The International Football Association Board (IFAB), world football’s independent legislative body, is reportedly debating whether to significantly change the offside rule.
The newly proposed rule would be closely aligned with the recommendations put forward by famous manager Arsène Wenger.
With the creation of the Video Assistant Referee (VAR), offside regulations have been updated and clarified in recent years, although they have remained virtually unchanged for decades.
VAR allowed a much more in-depth investigation into possible offsides. For this reason, many goals are disallowed because an attacker’s toe or bent knee puts him in an offside position.
Meticulous investigations into infractions and their impact on games have become increasingly irritating to fans. The system was intended to be put in place to remedy “clear and obvious errors” made by referees. But rather than doing that, it was used for the sole purpose of finding fault with them.
This not only sparked debates among football experts and fans, but also led to controversial decisions in real football matches.
What does the “Wenger Law” mean?
In accordance with current IFAB regulations, offside is defined as: “Any part of the head, body and feet is closer to the opponent’s goal line than the ball and the penultimate opponent. » In simple terms, if any part of the attacker’s body, with which he can score, is ahead of the last defender, he is declared offside.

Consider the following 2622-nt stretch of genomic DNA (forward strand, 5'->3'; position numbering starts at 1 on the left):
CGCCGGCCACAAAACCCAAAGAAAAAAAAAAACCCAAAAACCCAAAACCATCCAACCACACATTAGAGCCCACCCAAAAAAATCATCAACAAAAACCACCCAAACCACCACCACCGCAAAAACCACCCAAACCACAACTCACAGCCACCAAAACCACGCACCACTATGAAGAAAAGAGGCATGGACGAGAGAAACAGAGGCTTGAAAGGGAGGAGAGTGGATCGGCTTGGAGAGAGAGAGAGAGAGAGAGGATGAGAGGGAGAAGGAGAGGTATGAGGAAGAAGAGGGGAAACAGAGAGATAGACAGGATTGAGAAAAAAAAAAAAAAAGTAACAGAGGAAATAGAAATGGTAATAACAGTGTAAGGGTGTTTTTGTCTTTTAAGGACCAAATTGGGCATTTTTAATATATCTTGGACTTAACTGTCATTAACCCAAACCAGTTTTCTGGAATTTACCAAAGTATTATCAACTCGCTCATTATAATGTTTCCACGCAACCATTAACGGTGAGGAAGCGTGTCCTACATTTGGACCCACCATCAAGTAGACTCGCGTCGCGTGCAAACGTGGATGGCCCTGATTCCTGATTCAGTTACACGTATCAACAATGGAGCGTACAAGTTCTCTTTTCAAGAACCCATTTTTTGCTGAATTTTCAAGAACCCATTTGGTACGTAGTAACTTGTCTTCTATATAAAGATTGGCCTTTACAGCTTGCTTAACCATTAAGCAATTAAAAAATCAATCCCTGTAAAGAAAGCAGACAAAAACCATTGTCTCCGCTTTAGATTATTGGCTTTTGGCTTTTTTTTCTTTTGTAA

In other words, offside is called when any part of a player’s body likely to score (except the hands and arms) is in front of the penultimate opponent. The only other part of a player’s body that can be considered offside is the armpit area.
Due to VAR’s questionable choices, especially in high-stakes scenarios, this topic has become a hotly debated topic. However, Arsène Wenger, former Arsenal manager and current FIFA interim president responsible for world football development, has proposed changing the offside rule.
He wants to relax the rules a bit for attackers so that goals are not called back for minor infractions that provide no significant benefit to the defense. It has been reported by the Spanish newspaper that the Frenchman wants the rule to be changed such that the full body of the attacker must be in front of the final defender for a goal to be scored.
However, the ex-Arsenal The coach wants the regulations to be clarified so that an attacker whose foot is slightly “offside” is not classified as offside.
When could leagues start using it?
Football fans in the highest divisions would likely be relieved by the plan, as it would put an end to tedious assessments of different body parts by VAR. However, this would also add a subjective aspect to the debates, which could potentially increase the debate around the use of VAR in the long term.
According to the proposal, the change will be implemented in time for the 2024-25 season if approved.
The new offside regulations, dubbed ‘the Wenger Law’, will be tested for the first time in Sweden’s men’s under-21 league and women’s under-19 league. The Netherlands and Italy have pledged to test the Wenger Law in the future.
Wenger first introduced the revised offside rule to the IFAB in 2021, with tests taking place in the lower tiers of Chinese football leagues the following year.
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